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DOW Stock Market Tanks...

post #1 of 50
Thread Starter 
Down 900 and falling! Black Thursday all over... Uh oh... Doesn't look good for Hope & Change...



Dow Falls 800 Amid Europe Lending Worries
Published: Thursday, 6 May 2010 | 2:46 PM ET
By: Cindy Perman, JeeYeon Park
http://www.cnbc.com/id/36988229
The stock selloff accelerated Thursday amid buzz in the market that European banks have halted lending.
post #2 of 50
Quote:
Originally Posted by Camp David View Post

Down 900 and falling! Black Thursday all over... Uh oh... Doesn't look good for Hope & Change..

Wow. Fan... meet shyte.

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post #3 of 50
Quote:
Originally Posted by Camp David View Post

Down 900 and falling! Black Thursday all over... Uh oh... Doesn't look good for Hope & Change...

Yes.

As the Greek treasury minister, Barack Obama must take responsibility for this crisis that happened in Europe and commenced before he was even elected.
post #4 of 50
There are multiple issues at play here, not the least of which is the phony "recovery" in the U.S.

I suspect that 900 drop (but recovery) was a warning sign. A big one.

But the Greek debt thing is a much bigger issue than the average man on the street probably realizes. If (when?) they default there is expected to be a fairly rapid domino-effect hitting the rest of the "PIGS" (as some refer to them) countries: Portugal, Italy and Spain.

And then it could spread.

The U.S. will certainly try to step in bail out if necessary, but as we all know, we don't have any money left and they won't be able to print their way out of this one.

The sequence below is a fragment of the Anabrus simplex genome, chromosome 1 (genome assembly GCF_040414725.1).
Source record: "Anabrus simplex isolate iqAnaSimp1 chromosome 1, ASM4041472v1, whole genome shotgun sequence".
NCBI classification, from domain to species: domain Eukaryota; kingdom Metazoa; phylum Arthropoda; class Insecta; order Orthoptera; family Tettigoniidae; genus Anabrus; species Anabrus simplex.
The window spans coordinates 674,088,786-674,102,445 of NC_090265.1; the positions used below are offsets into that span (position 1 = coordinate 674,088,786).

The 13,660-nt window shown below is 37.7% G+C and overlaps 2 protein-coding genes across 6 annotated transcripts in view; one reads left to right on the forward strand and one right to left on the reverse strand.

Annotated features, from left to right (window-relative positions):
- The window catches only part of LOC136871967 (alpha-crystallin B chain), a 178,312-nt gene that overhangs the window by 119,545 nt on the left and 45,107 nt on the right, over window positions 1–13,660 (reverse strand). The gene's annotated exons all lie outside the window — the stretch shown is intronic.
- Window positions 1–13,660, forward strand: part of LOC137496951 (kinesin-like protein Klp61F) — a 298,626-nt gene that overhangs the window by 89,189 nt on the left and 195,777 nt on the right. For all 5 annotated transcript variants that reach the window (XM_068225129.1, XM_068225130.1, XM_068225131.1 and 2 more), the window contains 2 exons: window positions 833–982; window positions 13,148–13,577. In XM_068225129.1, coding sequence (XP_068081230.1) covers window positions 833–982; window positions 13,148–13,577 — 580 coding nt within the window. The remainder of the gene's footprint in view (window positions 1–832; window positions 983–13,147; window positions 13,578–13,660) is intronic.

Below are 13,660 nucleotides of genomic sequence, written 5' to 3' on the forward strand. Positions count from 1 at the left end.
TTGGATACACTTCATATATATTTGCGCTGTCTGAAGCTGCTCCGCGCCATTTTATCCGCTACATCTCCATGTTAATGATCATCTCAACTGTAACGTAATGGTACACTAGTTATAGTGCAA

The state is nothing more than a criminal gang writ large.

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post #5 of 50
Thread Starter 
Quote:
Originally Posted by MJ1970 View Post

The U.S. will certainly try to step in bail out if necessary, but as we all know, we don't have any money left and they won't be able to print their way out of this one.

The US has the largest share of commitment in the International Monetary Fund (IMF) but there are real economists who say that we can't honor these commitments nor should we - why should the US bear this burden for Europe within the IMF? Moreover, the sinking of the USS Greece economy is just a preview of our own USS America crash against that economic iceberg... will Americans be rallying in the streets soon like the Greeks? Probably. The Stock Market sent a powerful signal today... best start work on that backyard shelter soon and stock up on Mars bars and Budweiser... going to be a long depression methinks!
post #6 of 50
Decline in world markets prompts fears of Greek 'contagion effect'

Quote:
It is called a "contagion effect," an economist's metaphor for the rapid and hard-to-predict spread of financial crisis, driven by the fragility of investors' perceptions. They are a function of vicious cycles in which confidence in a country's ability to repay its debts falls, driving up the country's borrowing rates and thus making it all the harder for the nation to handle its debts.